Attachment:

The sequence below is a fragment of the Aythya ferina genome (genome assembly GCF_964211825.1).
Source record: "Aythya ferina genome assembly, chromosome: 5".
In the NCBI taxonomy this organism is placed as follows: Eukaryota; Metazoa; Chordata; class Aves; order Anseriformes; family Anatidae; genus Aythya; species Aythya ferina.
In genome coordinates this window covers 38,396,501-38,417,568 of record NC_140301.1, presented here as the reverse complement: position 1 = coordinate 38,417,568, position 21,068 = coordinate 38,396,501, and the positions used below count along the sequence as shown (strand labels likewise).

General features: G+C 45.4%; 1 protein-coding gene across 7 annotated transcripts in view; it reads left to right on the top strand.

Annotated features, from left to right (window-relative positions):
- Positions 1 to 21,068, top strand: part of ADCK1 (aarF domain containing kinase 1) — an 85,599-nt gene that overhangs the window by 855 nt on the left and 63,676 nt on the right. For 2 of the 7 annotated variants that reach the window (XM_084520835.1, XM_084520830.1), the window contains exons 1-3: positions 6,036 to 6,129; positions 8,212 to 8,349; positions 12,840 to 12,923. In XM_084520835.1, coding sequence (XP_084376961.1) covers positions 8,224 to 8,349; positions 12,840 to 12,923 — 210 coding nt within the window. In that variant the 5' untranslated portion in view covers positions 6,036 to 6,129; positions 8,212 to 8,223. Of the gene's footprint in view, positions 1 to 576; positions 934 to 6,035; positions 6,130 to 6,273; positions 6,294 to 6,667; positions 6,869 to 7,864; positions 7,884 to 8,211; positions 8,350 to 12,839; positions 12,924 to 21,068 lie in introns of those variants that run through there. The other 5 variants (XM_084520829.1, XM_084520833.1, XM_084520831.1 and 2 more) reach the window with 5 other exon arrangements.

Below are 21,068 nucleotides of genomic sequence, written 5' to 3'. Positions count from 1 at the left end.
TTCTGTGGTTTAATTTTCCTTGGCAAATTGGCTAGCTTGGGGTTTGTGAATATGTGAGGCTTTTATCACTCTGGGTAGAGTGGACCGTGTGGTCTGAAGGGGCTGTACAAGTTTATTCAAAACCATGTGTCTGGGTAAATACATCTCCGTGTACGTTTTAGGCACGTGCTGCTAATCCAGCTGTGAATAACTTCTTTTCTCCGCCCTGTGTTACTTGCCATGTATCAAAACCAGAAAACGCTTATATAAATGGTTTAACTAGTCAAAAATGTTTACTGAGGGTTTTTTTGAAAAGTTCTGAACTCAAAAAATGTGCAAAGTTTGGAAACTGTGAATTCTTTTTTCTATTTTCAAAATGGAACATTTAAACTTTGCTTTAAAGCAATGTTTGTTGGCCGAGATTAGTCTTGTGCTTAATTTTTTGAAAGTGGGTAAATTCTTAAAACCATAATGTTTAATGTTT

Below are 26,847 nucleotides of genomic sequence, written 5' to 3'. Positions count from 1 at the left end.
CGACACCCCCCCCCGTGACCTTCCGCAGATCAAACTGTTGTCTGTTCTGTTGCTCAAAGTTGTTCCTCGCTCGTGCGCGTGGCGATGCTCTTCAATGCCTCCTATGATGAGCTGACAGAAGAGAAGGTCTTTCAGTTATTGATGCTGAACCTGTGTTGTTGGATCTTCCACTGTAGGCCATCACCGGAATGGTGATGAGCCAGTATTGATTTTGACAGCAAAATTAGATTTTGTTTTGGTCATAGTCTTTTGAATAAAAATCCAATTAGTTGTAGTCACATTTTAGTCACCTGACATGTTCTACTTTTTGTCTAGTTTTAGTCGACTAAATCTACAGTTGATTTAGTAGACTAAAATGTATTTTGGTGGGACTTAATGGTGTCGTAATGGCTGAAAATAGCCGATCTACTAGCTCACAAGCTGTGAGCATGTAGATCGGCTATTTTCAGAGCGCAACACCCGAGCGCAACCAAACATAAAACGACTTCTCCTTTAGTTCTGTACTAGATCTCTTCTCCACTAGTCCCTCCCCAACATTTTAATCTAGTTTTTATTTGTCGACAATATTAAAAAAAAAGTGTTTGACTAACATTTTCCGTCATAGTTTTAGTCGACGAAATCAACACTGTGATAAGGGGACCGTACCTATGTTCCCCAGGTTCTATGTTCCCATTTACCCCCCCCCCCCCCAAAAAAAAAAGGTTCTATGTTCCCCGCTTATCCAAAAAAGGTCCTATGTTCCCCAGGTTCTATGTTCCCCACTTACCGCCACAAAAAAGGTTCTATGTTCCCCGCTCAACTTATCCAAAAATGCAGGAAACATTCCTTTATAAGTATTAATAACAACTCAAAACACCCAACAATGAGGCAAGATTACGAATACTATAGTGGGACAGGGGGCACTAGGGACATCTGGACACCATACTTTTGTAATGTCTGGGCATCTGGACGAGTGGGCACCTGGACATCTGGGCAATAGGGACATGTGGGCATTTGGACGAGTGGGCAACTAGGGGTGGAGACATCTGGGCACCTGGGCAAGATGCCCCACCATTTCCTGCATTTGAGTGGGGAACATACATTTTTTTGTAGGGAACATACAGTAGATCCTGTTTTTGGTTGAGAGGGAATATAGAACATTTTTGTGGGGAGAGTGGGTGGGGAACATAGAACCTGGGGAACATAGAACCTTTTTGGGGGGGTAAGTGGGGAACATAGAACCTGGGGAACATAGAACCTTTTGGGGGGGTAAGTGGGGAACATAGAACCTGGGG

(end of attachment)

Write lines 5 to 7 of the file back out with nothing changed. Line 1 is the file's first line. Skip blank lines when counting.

General features: G+C 45.4%; 1 protein-coding gene across 7 annotated transcripts in view; it reads left to right on the top strand.

Annotated features, from left to right (window-relative positions):
- Positions 1 to 21,068, top strand: part of ADCK1 (aarF domain containing kinase 1) — an 85,599-nt gene that overhangs the window by 855 nt on the left and 63,676 nt on the right. For 2 of the 7 annotated variants that reach the window (XM_084520835.1, XM_084520830.1), the window contains exons 1-3: positions 6,036 to 6,129; positions 8,212 to 8,349; positions 12,840 to 12,923. In XM_084520835.1, coding sequence (XP_084376961.1) covers positions 8,224 to 8,349; positions 12,840 to 12,923 — 210 coding nt within the window. In that variant the 5' untranslated portion in view covers positions 6,036 to 6,129; positions 8,212 to 8,223. Of the gene's footprint in view, positions 1 to 576; positions 934 to 6,035; positions 6,130 to 6,273; positions 6,294 to 6,667; positions 6,869 to 7,864; positions 7,884 to 8,211; positions 8,350 to 12,839; positions 12,924 to 21,068 lie in introns of those variants that run through there. The other 5 variants (XM_084520829.1, XM_084520833.1, XM_084520831.1 and 2 more) reach the window with 5 other exon arrangements.